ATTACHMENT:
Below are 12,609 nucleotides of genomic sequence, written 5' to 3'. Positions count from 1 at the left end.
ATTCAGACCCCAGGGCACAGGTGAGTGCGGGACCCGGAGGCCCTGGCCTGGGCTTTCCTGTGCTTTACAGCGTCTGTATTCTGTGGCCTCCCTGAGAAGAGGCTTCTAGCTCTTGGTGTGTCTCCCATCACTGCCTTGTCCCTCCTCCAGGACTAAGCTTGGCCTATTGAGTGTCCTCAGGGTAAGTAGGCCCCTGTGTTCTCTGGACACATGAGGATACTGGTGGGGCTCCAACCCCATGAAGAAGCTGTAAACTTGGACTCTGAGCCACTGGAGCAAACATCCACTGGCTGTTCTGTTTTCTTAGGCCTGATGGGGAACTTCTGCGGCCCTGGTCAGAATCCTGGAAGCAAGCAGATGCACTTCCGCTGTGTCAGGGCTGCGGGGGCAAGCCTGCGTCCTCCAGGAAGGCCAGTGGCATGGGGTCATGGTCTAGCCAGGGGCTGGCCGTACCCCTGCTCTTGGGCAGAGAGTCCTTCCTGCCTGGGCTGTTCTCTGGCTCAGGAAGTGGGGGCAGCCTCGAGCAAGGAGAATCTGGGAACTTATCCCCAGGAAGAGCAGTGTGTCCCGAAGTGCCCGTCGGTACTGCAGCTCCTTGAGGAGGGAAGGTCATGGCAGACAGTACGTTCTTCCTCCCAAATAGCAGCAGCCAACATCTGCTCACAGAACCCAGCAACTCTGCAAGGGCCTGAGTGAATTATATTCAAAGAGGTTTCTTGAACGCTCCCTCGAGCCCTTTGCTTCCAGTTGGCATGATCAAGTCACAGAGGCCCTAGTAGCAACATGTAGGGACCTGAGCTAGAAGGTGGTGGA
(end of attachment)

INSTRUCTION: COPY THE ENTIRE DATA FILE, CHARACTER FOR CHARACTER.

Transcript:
Below are 12,609 nucleotides of genomic sequence, written 5' to 3'. Positions count from 1 at the left end.
ATTCAGACCCCAGGGCACAGGTGAGTGCGGGACCCGGAGGCCCTGGCCTGGGCTTTCCTGTGCTTTACAGCGTCTGTATTCTGTGGCCTCCCTGAGAAGAGGCTTCTAGCTCTTGGTGTGTCTCCCATCACTGCCTTGTCCCTCCTCCAGGACTAAGCTTGGCCTATTGAGTGTCCTCAGGGTAAGTAGGCCCCTGTGTTCTCTGGACACATGAGGATACTGGTGGGGCTCCAACCCCATGAAGAAGCTGTAAACTTGGACTCTGAGCCACTGGAGCAAACATCCACTGGCTGTTCTGTTTTCTTAGGCCTGATGGGGAACTTCTGCGGCCCTGGTCAGAATCCTGGAAGCAAGCAGATGCACTTCCGCTGTGTCAGGGCTGCGGGGGCAAGCCTGCGTCCTCCAGGAAGGCCAGTGGCATGGGGTCATGGTCTAGCCAGGGGCTGGCCGTACCCCTGCTCTTGGGCAGAGAGTCCTTCCTGCCTGGGCTGTTCTCTGGCTCAGGAAGTGGGGGCAGCCTCGAGCAAGGAGAATCTGGGAACTTATCCCCAGGAAGAGCAGTGTGTCCCGAAGTGCCCGTCGGTACTGCAGCTCCTTGAGGAGGGAAGGTCATGGCAGACAGTACGTTCTTCCTCCCAAATAGCAGCAGCCAACATCTGCTCACAGAACCCAGCAACTCTGCAAGGGCCTGAGTGAATTATATTCAAAGAGGTTTCTTGAACGCTCCCTCGAGCCCTTTGCTTCCAGTTGGCATGATCAAGTCACAGAGGCCCTAGTAGCAACATGTAGGGACCTGAGCTAGAAGGTGGTGGA